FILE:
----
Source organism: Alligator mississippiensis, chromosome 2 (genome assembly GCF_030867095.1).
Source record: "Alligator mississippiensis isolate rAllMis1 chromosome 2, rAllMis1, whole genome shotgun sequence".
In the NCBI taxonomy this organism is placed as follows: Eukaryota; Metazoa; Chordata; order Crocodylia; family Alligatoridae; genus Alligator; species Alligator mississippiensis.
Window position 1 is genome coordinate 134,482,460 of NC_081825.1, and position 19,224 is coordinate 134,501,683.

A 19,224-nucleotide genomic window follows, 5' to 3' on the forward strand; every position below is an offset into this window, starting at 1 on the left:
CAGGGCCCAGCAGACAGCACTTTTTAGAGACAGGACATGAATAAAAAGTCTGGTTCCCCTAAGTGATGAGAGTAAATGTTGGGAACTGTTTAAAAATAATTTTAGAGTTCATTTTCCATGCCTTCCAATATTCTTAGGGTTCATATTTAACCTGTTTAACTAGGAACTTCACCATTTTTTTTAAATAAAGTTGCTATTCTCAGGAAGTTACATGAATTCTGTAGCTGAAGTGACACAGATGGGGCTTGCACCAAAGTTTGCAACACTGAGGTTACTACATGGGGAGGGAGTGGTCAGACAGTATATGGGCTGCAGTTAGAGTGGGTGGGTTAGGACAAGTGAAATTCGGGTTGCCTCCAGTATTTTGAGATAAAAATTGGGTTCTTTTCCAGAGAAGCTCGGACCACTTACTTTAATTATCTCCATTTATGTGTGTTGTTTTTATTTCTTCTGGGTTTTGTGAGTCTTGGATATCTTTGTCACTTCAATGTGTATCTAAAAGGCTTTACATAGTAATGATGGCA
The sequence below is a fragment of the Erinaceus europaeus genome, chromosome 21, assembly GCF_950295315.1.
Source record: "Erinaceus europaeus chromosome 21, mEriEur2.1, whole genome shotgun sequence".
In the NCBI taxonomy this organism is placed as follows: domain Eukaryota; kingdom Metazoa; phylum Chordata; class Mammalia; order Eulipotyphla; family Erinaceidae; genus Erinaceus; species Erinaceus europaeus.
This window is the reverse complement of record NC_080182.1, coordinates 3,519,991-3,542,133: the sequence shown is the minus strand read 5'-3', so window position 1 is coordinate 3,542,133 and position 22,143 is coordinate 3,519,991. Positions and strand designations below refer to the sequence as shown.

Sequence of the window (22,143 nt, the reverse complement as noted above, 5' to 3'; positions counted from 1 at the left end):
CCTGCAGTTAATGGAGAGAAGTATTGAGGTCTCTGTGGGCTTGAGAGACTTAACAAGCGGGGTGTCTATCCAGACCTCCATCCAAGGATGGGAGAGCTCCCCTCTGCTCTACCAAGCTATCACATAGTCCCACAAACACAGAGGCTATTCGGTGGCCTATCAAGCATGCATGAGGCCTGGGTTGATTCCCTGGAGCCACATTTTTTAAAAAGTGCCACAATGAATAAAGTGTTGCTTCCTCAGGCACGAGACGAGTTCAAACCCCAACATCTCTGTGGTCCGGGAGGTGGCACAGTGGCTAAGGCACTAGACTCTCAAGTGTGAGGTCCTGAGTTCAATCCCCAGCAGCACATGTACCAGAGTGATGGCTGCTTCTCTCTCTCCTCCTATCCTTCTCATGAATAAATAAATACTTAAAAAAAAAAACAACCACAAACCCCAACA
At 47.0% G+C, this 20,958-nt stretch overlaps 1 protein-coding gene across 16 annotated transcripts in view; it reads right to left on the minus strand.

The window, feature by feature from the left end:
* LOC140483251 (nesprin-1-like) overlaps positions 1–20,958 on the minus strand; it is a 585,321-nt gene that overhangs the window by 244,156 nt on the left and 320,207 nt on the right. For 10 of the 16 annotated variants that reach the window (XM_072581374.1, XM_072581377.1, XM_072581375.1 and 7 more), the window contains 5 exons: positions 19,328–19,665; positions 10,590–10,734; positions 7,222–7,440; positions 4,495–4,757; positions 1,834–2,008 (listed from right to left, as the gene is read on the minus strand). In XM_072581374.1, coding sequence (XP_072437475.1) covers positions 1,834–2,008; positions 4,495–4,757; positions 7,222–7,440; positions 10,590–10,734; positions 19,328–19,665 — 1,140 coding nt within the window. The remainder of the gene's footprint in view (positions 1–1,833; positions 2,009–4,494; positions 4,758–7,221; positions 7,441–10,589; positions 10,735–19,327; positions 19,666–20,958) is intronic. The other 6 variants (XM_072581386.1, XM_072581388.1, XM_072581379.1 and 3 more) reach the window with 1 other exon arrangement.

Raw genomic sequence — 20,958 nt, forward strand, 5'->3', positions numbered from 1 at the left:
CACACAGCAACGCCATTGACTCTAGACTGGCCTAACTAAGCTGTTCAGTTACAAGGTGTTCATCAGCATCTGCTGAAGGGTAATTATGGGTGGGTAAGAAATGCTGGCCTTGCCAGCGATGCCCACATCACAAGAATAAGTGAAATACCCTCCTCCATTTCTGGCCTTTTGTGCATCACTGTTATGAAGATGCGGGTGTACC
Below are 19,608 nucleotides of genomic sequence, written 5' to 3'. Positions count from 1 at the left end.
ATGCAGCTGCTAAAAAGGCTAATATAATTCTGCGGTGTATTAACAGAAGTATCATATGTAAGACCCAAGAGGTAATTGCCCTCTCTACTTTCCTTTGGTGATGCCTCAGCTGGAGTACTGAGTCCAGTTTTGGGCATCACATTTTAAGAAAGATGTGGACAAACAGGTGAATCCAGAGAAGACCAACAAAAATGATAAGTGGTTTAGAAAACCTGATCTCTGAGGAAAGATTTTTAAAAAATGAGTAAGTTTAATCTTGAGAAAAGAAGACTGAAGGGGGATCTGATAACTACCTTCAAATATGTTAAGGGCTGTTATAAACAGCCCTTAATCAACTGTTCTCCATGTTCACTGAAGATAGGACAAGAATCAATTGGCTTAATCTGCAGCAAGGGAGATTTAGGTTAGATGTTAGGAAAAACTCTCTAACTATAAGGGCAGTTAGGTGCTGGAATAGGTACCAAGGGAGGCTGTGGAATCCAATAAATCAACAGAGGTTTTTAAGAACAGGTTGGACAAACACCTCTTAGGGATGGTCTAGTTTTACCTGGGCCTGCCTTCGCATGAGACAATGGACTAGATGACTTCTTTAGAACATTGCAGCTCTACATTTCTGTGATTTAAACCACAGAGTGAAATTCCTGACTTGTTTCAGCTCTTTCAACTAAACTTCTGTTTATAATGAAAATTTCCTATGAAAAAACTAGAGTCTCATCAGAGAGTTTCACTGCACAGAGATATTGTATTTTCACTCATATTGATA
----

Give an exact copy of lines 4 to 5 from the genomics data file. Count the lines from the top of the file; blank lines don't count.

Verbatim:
Window position 1 is genome coordinate 134,482,460 of NC_081825.1, and position 19,224 is coordinate 134,501,683.

A 19,224-nucleotide genomic window follows, 5' to 3' on the forward strand; every position below is an offset into this window, starting at 1 on the left: